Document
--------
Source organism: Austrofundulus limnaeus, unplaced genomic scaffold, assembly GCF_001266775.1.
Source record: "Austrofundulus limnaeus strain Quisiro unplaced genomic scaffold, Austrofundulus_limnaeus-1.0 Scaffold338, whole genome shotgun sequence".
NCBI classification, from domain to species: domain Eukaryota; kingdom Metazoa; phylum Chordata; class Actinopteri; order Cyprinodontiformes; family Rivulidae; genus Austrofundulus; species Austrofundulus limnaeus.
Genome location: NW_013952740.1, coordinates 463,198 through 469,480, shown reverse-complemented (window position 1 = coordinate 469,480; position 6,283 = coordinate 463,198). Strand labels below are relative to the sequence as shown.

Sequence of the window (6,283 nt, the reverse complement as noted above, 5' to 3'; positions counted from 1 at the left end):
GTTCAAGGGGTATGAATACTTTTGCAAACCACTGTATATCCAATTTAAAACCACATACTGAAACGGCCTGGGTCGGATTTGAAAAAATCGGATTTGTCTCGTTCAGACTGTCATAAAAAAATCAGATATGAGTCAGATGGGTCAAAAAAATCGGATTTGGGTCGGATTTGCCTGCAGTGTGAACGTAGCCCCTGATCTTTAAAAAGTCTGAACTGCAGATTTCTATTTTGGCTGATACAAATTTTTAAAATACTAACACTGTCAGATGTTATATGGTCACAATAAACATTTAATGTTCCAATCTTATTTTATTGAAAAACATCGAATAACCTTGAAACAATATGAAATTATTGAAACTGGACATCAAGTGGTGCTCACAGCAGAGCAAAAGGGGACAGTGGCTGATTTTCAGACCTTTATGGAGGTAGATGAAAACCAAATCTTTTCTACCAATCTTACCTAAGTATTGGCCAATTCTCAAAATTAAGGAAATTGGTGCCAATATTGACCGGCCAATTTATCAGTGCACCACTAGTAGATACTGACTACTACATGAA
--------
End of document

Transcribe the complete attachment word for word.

Source organism: Austrofundulus limnaeus, unplaced genomic scaffold, assembly GCF_001266775.1.
Source record: "Austrofundulus limnaeus strain Quisiro unplaced genomic scaffold, Austrofundulus_limnaeus-1.0 Scaffold338, whole genome shotgun sequence".
NCBI classification, from domain to species: domain Eukaryota; kingdom Metazoa; phylum Chordata; class Actinopteri; order Cyprinodontiformes; family Rivulidae; genus Austrofundulus; species Austrofundulus limnaeus.
Genome location: NW_013952740.1, coordinates 463,198 through 469,480, shown reverse-complemented (window position 1 = coordinate 469,480; position 6,283 = coordinate 463,198). Strand labels below are relative to the sequence as shown.

Sequence of the window (6,283 nt, the reverse complement as noted above, 5' to 3'; positions counted from 1 at the left end):
GTTCAAGGGGTATGAATACTTTTGCAAACCACTGTATATCCAATTTAAAACCACATACTGAAACGGCCTGGGTCGGATTTGAAAAAATCGGATTTGTCTCGTTCAGACTGTCATAAAAAAATCAGATATGAGTCAGATGGGTCAAAAAAATCGGATTTGGGTCGGATTTGCCTGCAGTGTGAACGTAGCCCCTGATCTTTAAAAAGTCTGAACTGCAGATTTCTATTTTGGCTGATACAAATTTTTAAAATACTAACACTGTCAGATGTTATATGGTCACAATAAACATTTAATGTTCCAATCTTATTTTATTGAAAAACATCGAATAACCTTGAAACAATATGAAATTATTGAAACTGGACATCAAGTGGTGCTCACAGCAGAGCAAAAGGGGACAGTGGCTGATTTTCAGACCTTTATGGAGGTAGATGAAAACCAAATCTTTTCTACCAATCTTACCTAAGTATTGGCCAATTCTCAAAATTAAGGAAATTGGTGCCAATATTGACCGGCCAATTTATCAGTGCACCACTAGTAGATACTGACTACTACATGAA